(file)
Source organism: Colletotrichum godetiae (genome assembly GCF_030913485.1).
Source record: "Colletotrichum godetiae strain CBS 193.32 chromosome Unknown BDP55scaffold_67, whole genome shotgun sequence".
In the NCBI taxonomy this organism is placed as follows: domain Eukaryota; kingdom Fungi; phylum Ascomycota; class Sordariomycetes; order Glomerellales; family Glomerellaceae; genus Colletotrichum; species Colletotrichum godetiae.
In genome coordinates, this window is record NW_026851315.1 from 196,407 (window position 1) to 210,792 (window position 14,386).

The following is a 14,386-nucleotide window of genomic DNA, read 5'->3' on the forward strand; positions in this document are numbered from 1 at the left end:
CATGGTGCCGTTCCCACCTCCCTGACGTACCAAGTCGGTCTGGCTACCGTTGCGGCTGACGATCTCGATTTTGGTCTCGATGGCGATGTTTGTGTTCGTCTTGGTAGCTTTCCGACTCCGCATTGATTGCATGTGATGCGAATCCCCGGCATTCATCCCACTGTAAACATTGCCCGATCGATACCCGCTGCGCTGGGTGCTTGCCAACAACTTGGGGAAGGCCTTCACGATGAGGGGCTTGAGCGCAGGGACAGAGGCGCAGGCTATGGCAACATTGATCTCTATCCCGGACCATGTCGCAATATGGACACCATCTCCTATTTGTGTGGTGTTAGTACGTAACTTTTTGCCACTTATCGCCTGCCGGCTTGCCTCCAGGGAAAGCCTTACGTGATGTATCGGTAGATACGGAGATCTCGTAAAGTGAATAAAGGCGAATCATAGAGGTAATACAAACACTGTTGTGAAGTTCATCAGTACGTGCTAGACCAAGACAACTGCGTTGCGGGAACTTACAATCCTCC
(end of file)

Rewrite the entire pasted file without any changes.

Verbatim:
Source organism: Colletotrichum godetiae (genome assembly GCF_030913485.1).
Source record: "Colletotrichum godetiae strain CBS 193.32 chromosome Unknown BDP55scaffold_67, whole genome shotgun sequence".
In the NCBI taxonomy this organism is placed as follows: domain Eukaryota; kingdom Fungi; phylum Ascomycota; class Sordariomycetes; order Glomerellales; family Glomerellaceae; genus Colletotrichum; species Colletotrichum godetiae.
In genome coordinates, this window is record NW_026851315.1 from 196,407 (window position 1) to 210,792 (window position 14,386).

The following is a 14,386-nucleotide window of genomic DNA, read 5'->3' on the forward strand; positions in this document are numbered from 1 at the left end:
CATGGTGCCGTTCCCACCTCCCTGACGTACCAAGTCGGTCTGGCTACCGTTGCGGCTGACGATCTCGATTTTGGTCTCGATGGCGATGTTTGTGTTCGTCTTGGTAGCTTTCCGACTCCGCATTGATTGCATGTGATGCGAATCCCCGGCATTCATCCCACTGTAAACATTGCCCGATCGATACCCGCTGCGCTGGGTGCTTGCCAACAACTTGGGGAAGGCCTTCACGATGAGGGGCTTGAGCGCAGGGACAGAGGCGCAGGCTATGGCAACATTGATCTCTATCCCGGACCATGTCGCAATATGGACACCATCTCCTATTTGTGTGGTGTTAGTACGTAACTTTTTGCCACTTATCGCCTGCCGGCTTGCCTCCAGGGAAAGCCTTACGTGATGTATCGGTAGATACGGAGATCTCGTAAAGTGAATAAAGGCGAATCATAGAGGTAATACAAACACTGTTGTGAAGTTCATCAGTACGTGCTAGACCAAGACAACTGCGTTGCGGGAACTTACAATCCTCC